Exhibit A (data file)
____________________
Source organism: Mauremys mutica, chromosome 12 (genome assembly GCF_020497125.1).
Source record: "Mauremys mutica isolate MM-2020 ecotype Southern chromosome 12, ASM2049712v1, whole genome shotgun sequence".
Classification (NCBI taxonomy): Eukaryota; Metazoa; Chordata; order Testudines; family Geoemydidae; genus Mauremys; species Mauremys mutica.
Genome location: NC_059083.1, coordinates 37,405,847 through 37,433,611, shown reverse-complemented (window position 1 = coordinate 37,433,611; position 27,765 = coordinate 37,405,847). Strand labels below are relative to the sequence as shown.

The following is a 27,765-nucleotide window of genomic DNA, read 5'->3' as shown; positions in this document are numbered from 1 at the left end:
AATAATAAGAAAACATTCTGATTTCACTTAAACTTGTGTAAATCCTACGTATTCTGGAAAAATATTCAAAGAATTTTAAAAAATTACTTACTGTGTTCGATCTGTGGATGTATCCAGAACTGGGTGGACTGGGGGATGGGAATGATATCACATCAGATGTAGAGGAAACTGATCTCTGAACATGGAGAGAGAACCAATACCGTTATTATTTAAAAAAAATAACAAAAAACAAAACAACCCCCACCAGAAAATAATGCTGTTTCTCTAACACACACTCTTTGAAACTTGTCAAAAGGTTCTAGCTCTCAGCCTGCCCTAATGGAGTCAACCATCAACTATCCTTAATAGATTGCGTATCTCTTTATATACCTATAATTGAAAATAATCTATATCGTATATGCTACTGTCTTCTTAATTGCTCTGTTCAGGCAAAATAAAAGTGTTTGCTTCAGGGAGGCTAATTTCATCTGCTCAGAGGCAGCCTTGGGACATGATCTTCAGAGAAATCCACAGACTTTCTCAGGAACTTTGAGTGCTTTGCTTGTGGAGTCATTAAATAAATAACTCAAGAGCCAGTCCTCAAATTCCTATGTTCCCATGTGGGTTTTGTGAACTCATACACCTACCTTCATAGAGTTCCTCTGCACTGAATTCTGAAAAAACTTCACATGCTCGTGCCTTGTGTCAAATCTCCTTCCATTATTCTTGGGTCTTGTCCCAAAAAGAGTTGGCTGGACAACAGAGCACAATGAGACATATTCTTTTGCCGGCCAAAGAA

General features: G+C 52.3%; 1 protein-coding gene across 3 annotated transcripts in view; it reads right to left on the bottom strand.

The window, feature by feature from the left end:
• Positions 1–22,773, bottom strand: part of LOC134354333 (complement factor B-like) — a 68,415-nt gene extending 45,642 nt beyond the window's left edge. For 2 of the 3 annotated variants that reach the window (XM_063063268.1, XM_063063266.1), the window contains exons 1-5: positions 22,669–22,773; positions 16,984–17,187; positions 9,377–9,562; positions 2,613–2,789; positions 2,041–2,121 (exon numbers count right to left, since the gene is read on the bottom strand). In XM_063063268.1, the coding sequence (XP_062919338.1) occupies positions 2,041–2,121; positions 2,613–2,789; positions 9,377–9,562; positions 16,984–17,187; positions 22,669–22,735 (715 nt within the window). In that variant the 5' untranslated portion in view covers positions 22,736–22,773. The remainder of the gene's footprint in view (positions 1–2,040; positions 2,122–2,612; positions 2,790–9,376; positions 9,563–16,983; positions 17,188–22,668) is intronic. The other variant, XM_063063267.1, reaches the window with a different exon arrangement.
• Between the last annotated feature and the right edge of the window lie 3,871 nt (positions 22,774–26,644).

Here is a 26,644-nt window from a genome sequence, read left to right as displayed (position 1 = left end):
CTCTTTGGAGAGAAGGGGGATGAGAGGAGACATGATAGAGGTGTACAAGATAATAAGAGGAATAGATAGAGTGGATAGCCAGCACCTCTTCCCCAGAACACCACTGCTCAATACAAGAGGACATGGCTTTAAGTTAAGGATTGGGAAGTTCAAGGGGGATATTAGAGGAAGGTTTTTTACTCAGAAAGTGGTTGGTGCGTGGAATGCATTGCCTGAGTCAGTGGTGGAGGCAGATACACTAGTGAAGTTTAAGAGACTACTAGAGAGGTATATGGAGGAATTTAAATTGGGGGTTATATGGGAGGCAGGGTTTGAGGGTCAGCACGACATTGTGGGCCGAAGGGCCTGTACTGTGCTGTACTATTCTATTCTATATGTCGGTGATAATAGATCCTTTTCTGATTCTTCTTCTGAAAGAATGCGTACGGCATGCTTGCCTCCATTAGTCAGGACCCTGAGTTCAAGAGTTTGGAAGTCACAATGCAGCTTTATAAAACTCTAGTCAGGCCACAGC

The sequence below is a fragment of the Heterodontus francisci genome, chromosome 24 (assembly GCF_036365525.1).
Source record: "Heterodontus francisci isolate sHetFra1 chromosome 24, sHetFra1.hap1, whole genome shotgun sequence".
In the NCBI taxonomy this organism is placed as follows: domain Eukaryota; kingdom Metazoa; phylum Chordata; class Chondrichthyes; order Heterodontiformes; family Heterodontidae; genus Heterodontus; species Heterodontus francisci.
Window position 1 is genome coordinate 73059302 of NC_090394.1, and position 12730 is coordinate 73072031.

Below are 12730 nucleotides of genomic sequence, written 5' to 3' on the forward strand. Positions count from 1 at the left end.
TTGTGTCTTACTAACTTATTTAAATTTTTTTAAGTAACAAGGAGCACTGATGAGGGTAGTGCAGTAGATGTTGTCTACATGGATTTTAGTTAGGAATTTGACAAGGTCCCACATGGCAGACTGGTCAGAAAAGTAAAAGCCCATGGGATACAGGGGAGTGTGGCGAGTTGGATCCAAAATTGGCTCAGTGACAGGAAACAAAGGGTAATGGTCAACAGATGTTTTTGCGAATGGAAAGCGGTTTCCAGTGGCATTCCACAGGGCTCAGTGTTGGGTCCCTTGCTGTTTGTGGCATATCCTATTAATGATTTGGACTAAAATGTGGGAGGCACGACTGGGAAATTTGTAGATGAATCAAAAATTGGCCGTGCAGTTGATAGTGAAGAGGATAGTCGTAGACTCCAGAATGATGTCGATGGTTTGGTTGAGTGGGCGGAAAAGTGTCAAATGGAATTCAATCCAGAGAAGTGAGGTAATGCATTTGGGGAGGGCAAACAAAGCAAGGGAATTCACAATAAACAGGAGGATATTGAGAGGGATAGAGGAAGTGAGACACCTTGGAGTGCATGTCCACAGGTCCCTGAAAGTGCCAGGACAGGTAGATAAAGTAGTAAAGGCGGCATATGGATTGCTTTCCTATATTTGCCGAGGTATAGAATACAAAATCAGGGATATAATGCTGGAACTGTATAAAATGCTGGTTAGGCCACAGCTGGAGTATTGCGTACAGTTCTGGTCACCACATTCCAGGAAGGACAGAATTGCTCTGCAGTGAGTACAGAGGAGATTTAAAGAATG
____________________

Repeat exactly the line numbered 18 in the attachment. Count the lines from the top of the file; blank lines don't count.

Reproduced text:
TTGTGTCTTACTAACTTATTTAAATTTTTTTAAGTAACAAGGAGCACTGATGAGGGTAGTGCAGTAGATGTTGTCTACATGGATTTTAGTTAGGAATTTGACAAGGTCCCACATGGCAGACTGGTCAGAAAAGTAAAAGCCCATGGGATACAGGGGAGTGTGGCGAGTTGGATCCAAAATTGGCTCAGTGACAGGAAACAAAGGGTAATGGTCAACAGATGTTTTTGCGAATGGAAAGCGGTTTCCAGTGGCATTCCACAGGGCTCAGTGTTGGGTCCCTTGCTGTTTGTGGCATATCCTATTAATGATTTGGACTAAAATGTGGGAGGCACGACTGGGAAATTTGTAGATGAATCAAAAATTGGCCGTGCAGTTGATAGTGAAGAGGATAGTCGTAGACTCCAGAATGATGTCGATGGTTTGGTTGAGTGGGCGGAAAAGTGTCAAATGGAATTCAATCCAGAGAAGTGAGGTAATGCATTTGGGGAGGGCAAACAAAGCAAGGGAATTCACAATAAACAGGAGGATATTGAGAGGGATAGAGGAAGTGAGACACCTTGGAGTGCATGTCCACAGGTCCCTGAAAGTGCCAGGACAGGTAGATAAAGTAGTAAAGGCGGCATATGGATTGCTTTCCTATATTTGCCGAGGTATAGAATACAAAATCAGGGATATAATGCTGGAACTGTATAAAATGCTGGTTAGGCCACAGCTGGAGTATTGCGTACAGTTCTGGTCACCACATTCCAGGAAGGACAGAATTGCTCTGCAGTGAGTACAGAGGAGATTTAAAGAATG